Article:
Specifically, for my audience this coming week, as a manufacturer’s representative, a dealer or distributor, your number highest value is found in the dimensions of service, which include:
- Accuracy – Orders are right, on time, delivered correctly.
- Availability – What the customer wants they get.
- Accessibility – Customer can reach her rep when she needs too.
- Choice – Customer has options of brand, color, product and so on.
In the 90’s and early 00’s Silicon Valley had convinced the world that IT should run the show. Remember how hard we worked to get a foosball table into the tech guy’s areas? Bean bag chairs in front of the big TV to play their video games? Special coffee makers? Because if we did not become the workplace of choice, well then we might not get the tech talent that we needed to be competitive…
Ah, how the mighty have fallen…or at least slipped.
With deep corporate cost cutting measures, the promised cost efficiencies of cloud-computing and aggressive off-shoring of tech jobs, IT is feeling a little less hitch in their giddy’up. I’m not preaching a comeuppance to anyone- these things all move in cycles and IT is in THAT cycle right now. What I think is important to understand is the context of how technology people are making decisions now. Make no mistake, IT drives many of the decisions, especially the NO decisions inside of companies. That means you need to know how to sell ideas to them in the current cycle.
- Why your “value proposition” pisses them off – The world of consumer technology is now the context for evaluating all technology. iPhone Apps, microwaves and cars that parallel park themselves have created the false impression that everything technology should now be “just add water and cook for 30 seconds” easy. It should also be free or darn cheap. If your approach is too expensive or complex, it will be impossible to get through their own company’s process.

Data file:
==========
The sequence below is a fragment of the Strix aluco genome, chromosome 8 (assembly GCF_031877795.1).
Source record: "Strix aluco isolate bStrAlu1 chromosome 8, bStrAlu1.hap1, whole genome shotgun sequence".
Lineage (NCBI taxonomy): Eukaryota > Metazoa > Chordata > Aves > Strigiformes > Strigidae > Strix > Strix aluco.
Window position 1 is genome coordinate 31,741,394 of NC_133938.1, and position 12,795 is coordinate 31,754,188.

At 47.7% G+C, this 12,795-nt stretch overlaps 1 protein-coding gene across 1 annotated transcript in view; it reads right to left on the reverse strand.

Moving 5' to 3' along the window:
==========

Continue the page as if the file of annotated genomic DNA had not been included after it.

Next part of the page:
It is tough to be in marketing these days. CMOs have the life expectancy in their position of less than 19 months….and that’s dropping. Most of them have their LinkedIn™ profile permanently up on their laptop and are updating it hourly in the hopes a headhunter will spot it. It’s not just CMOs because with every regime change, the rest of their team goes into job-security roulette, waiting to see whether the ball lands on black or red- keep your job or lose it.
How do you sell to marketing organizations if there is this constant personnel rotation and job risk? Here are some recommendations:
1. Know the person’s history – Most people in marketing speak of their resume in campaign or brand successes rather than organizations or positions. They cite the program, product or new launch for which they can take credit and will do so early and often in your conversations. Do your homework, research the profiles of the marketing professionals you are meeting, reference their successes as they relate to the work you are proposing.
2. Talk the language of their discipline – Marketing is a big umbrella. Digital, direct, advertising, promotions, PR and so on, there are a lot of disciplines. Each discipline comes with its own language. Know what the measurement language is for success for each discipline and use it in your presentations, conversations and proposals. Marketers translate new approaches and technologies in their minds back into the languages of their past successes. Do the translation for them and you will be more successful.
“He who can destroy a thing, controls a thing.”
- Muad’Dib as quoted in Frank Herbert’s book, Dune
In the 90’s, geeks owned the world. The rise of the uber-nerd was embodied in the power given to all things tech. CIOs and CTOs were included in most high-level decisions and rightfully so- with the installation of enterprise management platforms like ERP, SCM and CRM systems, the point of constraint was with technology. In addition, the promised performance for reducing waste, managing Six-Sigma initiatives, just-in-time inventory models and so on all hinged upon IT people. They were absolutely the most powerful people at the decision-maker’s table.